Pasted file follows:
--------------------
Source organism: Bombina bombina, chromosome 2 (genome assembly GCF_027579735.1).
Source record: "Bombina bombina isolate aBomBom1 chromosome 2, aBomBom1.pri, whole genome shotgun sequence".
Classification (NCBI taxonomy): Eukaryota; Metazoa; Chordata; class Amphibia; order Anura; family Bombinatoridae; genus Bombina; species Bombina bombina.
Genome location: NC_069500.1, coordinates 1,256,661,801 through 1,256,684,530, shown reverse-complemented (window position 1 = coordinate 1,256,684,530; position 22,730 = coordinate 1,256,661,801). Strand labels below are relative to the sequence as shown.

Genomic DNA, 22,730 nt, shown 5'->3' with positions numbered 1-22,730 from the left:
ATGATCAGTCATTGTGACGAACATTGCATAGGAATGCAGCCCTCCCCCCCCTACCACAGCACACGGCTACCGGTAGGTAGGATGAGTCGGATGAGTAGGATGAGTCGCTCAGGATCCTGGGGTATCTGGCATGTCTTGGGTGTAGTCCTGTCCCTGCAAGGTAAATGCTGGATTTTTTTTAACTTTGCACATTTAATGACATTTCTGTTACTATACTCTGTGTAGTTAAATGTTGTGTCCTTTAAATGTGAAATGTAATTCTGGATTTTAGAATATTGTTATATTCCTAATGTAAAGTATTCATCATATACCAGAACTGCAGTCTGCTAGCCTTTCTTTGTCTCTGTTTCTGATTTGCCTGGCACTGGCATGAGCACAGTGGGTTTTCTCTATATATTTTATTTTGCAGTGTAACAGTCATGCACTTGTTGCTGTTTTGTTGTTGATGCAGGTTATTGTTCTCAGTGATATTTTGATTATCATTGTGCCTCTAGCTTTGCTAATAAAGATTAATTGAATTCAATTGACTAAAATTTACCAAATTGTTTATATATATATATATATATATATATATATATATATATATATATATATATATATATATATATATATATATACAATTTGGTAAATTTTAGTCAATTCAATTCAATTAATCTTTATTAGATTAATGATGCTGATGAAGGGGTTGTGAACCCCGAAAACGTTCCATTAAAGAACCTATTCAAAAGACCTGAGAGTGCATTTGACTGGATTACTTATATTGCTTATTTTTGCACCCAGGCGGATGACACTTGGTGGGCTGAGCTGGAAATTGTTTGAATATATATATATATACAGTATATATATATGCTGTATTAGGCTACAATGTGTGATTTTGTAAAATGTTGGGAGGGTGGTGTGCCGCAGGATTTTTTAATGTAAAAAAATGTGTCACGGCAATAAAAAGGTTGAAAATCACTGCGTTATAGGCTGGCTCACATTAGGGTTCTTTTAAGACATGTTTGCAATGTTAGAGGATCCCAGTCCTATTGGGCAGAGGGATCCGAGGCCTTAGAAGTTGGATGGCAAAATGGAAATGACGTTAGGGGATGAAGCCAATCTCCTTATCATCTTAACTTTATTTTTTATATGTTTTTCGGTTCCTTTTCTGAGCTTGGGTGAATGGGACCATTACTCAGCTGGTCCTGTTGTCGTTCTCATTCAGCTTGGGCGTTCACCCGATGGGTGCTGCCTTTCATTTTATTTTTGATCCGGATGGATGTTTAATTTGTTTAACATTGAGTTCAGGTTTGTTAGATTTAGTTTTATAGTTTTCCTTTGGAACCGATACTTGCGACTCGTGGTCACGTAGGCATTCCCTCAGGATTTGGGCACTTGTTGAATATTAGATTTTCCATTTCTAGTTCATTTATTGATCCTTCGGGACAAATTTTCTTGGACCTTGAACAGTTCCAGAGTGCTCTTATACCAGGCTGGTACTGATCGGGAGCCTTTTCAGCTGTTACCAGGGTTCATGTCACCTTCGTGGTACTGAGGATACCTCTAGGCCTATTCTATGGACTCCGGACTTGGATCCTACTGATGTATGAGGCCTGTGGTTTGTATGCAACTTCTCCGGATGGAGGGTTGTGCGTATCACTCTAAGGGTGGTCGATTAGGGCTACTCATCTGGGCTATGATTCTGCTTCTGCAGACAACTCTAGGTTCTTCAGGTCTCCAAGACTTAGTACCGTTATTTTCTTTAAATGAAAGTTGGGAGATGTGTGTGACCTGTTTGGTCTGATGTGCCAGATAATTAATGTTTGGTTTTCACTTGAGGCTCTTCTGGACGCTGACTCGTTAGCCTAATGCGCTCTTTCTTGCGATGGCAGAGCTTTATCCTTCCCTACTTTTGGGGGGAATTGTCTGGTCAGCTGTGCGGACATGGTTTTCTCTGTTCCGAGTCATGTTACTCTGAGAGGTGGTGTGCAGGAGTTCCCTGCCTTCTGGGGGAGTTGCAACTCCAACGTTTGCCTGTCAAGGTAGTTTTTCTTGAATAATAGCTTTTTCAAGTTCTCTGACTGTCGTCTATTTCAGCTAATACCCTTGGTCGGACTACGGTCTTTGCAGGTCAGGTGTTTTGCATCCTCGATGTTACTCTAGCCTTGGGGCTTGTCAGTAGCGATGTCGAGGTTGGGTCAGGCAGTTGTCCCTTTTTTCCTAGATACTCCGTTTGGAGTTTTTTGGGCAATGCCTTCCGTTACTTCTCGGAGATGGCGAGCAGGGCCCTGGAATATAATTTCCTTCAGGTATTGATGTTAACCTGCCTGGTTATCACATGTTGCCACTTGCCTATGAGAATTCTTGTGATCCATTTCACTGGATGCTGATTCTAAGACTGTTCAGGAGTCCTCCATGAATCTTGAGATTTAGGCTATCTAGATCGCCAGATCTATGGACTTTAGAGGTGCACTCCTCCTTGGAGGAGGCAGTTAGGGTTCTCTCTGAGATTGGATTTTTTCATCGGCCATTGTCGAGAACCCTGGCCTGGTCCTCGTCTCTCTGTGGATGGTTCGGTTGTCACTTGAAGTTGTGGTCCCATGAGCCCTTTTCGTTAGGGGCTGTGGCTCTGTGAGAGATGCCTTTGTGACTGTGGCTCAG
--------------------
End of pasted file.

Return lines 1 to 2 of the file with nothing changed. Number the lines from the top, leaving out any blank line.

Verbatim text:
Source organism: Bombina bombina, chromosome 2 (genome assembly GCF_027579735.1).
Source record: "Bombina bombina isolate aBomBom1 chromosome 2, aBomBom1.pri, whole genome shotgun sequence".